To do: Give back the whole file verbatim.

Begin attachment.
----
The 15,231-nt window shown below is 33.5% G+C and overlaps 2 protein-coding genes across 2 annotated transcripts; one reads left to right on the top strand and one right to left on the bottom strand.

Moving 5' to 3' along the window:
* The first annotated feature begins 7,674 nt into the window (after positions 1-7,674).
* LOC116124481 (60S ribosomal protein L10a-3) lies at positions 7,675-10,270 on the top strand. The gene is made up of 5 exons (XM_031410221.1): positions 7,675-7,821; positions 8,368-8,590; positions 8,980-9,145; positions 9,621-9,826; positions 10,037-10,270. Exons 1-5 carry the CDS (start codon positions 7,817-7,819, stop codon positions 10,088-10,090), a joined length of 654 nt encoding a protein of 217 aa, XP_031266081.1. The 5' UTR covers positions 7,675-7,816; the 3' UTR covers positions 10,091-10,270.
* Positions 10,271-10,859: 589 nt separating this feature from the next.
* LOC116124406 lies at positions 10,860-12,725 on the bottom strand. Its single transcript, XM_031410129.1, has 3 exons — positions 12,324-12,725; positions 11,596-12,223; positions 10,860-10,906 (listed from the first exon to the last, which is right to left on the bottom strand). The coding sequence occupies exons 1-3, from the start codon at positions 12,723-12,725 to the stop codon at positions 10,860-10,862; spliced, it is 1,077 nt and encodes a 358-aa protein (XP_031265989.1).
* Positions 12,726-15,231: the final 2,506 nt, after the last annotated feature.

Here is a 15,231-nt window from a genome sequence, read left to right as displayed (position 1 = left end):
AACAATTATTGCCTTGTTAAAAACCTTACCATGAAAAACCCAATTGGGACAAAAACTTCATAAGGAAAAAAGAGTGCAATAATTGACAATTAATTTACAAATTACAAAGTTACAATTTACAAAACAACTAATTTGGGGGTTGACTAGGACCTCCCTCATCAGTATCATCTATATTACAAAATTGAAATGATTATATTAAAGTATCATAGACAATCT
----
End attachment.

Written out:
The 15,231-nt window shown below is 33.5% G+C and overlaps 2 protein-coding genes across 2 annotated transcripts; one reads left to right on the top strand and one right to left on the bottom strand.

Moving 5' to 3' along the window:
* The first annotated feature begins 7,674 nt into the window (after positions 1-7,674).
* LOC116124481 (60S ribosomal protein L10a-3) lies at positions 7,675-10,270 on the top strand. The gene is made up of 5 exons (XM_031410221.1): positions 7,675-7,821; positions 8,368-8,590; positions 8,980-9,145; positions 9,621-9,826; positions 10,037-10,270. Exons 1-5 carry the CDS (start codon positions 7,817-7,819, stop codon positions 10,088-10,090), a joined length of 654 nt encoding a protein of 217 aa, XP_031266081.1. The 5' UTR covers positions 7,675-7,816; the 3' UTR covers positions 10,091-10,270.
* Positions 10,271-10,859: 589 nt separating this feature from the next.
* LOC116124406 lies at positions 10,860-12,725 on the bottom strand. Its single transcript, XM_031410129.1, has 3 exons — positions 12,324-12,725; positions 11,596-12,223; positions 10,860-10,906 (listed from the first exon to the last, which is right to left on the bottom strand). The coding sequence occupies exons 1-3, from the start codon at positions 12,723-12,725 to the stop codon at positions 10,860-10,862; spliced, it is 1,077 nt and encodes a 358-aa protein (XP_031265989.1).
* Positions 12,726-15,231: the final 2,506 nt, after the last annotated feature.

Here is a 15,231-nt window from a genome sequence, read left to right as displayed (position 1 = left end):
AACAATTATTGCCTTGTTAAAAACCTTACCATGAAAAACCCAATTGGGACAAAAACTTCATAAGGAAAAAAGAGTGCAATAATTGACAATTAATTTACAAATTACAAAGTTACAATTTACAAAACAACTAATTTGGGGGTTGACTAGGACCTCCCTCATCAGTATCATCTATATTACAAAATTGAAATGATTATATTAAAGTATCATAGACAATCT